Sleepwalking usually occurs during slow wave (deep or non-rapid eye movement) cycles of sleep and in the first third or half of the night. (It rarely occurs during daytime naps.) Frequency of episodes varies. Episodes are quite rare for some sleepwalkers, while others may have multiple episodes in one night.
Sleepwalking may begin as soon as a child is able to walk.
During sleepwalking, the eyes are usually wide open but have a glassy appearance.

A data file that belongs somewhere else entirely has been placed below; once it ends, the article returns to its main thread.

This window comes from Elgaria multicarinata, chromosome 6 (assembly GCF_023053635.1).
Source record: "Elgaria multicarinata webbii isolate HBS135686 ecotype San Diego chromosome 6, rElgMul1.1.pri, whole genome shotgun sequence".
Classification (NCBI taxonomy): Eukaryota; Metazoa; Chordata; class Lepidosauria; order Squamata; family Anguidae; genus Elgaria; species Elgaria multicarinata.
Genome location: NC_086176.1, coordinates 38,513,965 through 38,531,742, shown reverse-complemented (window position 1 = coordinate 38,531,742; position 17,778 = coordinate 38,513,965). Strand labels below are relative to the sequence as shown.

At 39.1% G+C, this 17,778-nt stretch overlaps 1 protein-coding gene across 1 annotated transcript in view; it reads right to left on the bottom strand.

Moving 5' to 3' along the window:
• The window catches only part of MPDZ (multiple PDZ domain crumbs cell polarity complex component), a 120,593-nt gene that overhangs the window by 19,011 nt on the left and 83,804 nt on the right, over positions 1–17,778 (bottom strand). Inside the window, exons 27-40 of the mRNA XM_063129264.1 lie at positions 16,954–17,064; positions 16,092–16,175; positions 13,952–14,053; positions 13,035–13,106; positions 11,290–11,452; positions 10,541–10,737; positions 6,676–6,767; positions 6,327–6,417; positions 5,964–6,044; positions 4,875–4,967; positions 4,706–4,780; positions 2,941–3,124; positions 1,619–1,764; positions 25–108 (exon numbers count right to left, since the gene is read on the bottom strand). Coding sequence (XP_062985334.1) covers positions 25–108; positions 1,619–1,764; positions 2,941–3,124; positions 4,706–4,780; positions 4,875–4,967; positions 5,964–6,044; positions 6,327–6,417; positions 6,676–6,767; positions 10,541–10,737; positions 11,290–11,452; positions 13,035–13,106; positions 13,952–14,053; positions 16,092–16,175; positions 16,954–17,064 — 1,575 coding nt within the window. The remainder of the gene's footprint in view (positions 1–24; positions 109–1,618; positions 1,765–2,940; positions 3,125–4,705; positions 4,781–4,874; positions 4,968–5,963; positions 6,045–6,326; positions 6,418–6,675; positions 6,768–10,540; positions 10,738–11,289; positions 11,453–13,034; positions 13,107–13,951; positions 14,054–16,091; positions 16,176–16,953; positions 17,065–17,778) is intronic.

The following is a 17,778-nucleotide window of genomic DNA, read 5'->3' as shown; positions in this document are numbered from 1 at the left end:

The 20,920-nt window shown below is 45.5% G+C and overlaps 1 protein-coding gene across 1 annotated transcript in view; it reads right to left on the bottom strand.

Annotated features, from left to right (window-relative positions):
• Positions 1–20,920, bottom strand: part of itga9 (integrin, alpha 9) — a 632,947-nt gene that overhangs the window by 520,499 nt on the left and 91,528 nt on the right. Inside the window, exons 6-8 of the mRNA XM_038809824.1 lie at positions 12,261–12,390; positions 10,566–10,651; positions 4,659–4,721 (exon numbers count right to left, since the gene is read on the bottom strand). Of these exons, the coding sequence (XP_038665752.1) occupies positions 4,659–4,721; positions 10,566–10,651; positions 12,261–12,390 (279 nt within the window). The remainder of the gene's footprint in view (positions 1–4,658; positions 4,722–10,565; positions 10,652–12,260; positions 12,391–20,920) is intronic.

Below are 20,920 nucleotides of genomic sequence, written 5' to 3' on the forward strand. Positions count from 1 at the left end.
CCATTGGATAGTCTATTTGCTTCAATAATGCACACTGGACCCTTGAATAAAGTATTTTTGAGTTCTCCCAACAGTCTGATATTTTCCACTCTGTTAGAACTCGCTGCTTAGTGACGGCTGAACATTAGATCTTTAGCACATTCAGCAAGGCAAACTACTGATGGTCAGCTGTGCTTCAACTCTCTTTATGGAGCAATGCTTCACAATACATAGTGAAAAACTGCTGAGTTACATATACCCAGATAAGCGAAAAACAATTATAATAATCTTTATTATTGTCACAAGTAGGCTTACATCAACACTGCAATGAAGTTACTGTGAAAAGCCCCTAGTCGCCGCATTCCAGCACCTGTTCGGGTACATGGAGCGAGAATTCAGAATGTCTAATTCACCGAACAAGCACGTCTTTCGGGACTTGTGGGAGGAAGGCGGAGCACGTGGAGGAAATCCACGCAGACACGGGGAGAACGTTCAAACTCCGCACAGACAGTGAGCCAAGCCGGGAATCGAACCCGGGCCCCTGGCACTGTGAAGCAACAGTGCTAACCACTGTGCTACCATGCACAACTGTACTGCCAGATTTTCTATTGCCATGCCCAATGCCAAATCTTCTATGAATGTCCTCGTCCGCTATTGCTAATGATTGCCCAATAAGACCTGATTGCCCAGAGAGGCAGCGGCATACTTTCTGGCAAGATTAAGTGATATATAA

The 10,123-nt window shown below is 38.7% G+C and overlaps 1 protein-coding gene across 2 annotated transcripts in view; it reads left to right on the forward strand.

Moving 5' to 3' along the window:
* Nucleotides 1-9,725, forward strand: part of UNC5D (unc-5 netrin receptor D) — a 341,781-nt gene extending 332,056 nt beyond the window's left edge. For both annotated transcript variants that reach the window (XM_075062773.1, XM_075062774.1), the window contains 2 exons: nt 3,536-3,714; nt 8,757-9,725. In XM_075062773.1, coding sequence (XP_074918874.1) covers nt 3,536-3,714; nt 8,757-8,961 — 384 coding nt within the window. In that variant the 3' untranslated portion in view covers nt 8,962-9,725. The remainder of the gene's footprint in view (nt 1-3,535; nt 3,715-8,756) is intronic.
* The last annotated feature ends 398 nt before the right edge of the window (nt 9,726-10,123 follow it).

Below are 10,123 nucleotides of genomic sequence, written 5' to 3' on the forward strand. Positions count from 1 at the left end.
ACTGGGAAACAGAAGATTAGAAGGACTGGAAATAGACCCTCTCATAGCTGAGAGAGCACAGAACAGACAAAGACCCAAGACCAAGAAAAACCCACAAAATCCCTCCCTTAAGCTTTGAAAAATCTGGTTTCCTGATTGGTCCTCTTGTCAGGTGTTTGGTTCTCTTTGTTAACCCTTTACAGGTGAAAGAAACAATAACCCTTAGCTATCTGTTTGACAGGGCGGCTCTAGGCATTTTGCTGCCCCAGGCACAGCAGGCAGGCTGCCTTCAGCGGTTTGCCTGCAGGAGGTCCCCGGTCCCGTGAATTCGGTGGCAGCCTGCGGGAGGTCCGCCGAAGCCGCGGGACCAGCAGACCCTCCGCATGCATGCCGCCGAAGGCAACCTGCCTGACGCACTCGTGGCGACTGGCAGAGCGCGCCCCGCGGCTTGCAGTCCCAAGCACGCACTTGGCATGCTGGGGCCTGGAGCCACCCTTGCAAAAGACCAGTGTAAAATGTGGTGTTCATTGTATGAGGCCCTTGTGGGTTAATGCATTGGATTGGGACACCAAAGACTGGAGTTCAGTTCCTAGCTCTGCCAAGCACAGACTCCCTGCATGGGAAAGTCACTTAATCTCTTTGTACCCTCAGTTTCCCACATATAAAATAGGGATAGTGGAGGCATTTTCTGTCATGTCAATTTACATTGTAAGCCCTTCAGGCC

Some things a sleepwalker may do:
Children often simply walk toward a light or a parent's bedroom.
A sleepwalker can be hard to wake and should instead be gently redirected to bed.
Sleepwalking can also disrupt the sleep of a bed partner. In some cases, a sleepwalker's behavior can injure the partner, though this is more often associated with REM-sleep behavior disorder (RBD).
The sleepwalker will typically have little or no memory of the events, though some sleepwalkers may have greater recall.
Children who sleepwalk are more likely to also have sleep terrors, which have behaviors that can overlap with sleepwalking.